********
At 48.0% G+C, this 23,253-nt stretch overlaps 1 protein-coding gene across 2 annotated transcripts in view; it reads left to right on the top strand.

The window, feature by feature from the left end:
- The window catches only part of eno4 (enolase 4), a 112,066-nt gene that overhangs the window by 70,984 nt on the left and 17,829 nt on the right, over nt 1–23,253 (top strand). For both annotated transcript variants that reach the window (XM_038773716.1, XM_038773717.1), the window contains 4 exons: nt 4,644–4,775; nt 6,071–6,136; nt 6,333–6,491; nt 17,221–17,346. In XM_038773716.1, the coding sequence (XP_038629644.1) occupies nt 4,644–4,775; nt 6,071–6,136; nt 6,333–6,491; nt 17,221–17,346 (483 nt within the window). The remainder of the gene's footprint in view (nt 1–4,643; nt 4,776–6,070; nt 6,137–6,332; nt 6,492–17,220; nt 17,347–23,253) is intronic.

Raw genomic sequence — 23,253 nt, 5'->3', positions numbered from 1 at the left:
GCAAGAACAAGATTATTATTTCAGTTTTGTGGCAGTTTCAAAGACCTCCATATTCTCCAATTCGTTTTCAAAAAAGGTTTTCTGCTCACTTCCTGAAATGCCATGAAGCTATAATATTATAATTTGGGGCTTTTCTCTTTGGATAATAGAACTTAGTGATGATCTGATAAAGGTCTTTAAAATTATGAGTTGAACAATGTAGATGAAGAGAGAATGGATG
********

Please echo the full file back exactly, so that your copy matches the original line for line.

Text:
At 48.0% G+C, this 23,253-nt stretch overlaps 1 protein-coding gene across 2 annotated transcripts in view; it reads left to right on the top strand.

The window, feature by feature from the left end:
- The window catches only part of eno4 (enolase 4), a 112,066-nt gene that overhangs the window by 70,984 nt on the left and 17,829 nt on the right, over nt 1–23,253 (top strand). For both annotated transcript variants that reach the window (XM_038773716.1, XM_038773717.1), the window contains 4 exons: nt 4,644–4,775; nt 6,071–6,136; nt 6,333–6,491; nt 17,221–17,346. In XM_038773716.1, the coding sequence (XP_038629644.1) occupies nt 4,644–4,775; nt 6,071–6,136; nt 6,333–6,491; nt 17,221–17,346 (483 nt within the window). The remainder of the gene's footprint in view (nt 1–4,643; nt 4,776–6,070; nt 6,137–6,332; nt 6,492–17,220; nt 17,347–23,253) is intronic.

Raw genomic sequence — 23,253 nt, 5'->3', positions numbered from 1 at the left:
GCAAGAACAAGATTATTATTTCAGTTTTGTGGCAGTTTCAAAGACCTCCATATTCTCCAATTCGTTTTCAAAAAAGGTTTTCTGCTCACTTCCTGAAATGCCATGAAGCTATAATATTATAATTTGGGGCTTTTCTCTTTGGATAATAGAACTTAGTGATGATCTGATAAAGGTCTTTAAAATTATGAGTTGAACAATGTAGATGAAGAGAGAATGGATG